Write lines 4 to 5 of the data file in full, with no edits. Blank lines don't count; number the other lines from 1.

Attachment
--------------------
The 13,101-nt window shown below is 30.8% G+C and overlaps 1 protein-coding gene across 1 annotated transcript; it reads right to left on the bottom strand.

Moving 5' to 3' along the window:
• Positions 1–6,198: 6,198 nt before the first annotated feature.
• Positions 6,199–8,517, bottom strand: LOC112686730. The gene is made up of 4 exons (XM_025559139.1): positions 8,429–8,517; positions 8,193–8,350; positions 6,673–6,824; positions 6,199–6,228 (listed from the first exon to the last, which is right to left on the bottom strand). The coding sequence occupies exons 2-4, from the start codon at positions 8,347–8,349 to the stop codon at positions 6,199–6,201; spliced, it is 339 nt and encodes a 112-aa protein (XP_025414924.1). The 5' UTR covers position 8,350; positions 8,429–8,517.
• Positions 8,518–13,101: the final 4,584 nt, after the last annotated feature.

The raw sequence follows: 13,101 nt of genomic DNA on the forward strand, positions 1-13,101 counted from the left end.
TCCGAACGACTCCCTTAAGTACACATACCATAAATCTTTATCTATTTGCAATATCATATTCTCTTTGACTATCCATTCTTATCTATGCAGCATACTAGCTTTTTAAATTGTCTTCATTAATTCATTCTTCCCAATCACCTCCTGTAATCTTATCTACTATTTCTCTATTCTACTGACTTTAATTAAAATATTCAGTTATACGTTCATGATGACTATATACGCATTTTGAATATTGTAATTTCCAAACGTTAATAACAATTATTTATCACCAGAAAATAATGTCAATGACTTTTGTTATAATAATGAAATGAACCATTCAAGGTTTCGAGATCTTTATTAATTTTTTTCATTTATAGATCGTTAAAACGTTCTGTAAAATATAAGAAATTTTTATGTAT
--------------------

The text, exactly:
• Positions 6,199–8,517, bottom strand: LOC112686730. The gene is made up of 4 exons (XM_025559139.1): positions 8,429–8,517; positions 8,193–8,350; positions 6,673–6,824; positions 6,199–6,228 (listed from the first exon to the last, which is right to left on the bottom strand). The coding sequence occupies exons 2-4, from the start codon at positions 8,347–8,349 to the stop codon at positions 6,199–6,201; spliced, it is 339 nt and encodes a 112-aa protein (XP_025414924.1). The 5' UTR covers position 8,350; positions 8,429–8,517.
• Positions 8,518–13,101: the final 4,584 nt, after the last annotated feature.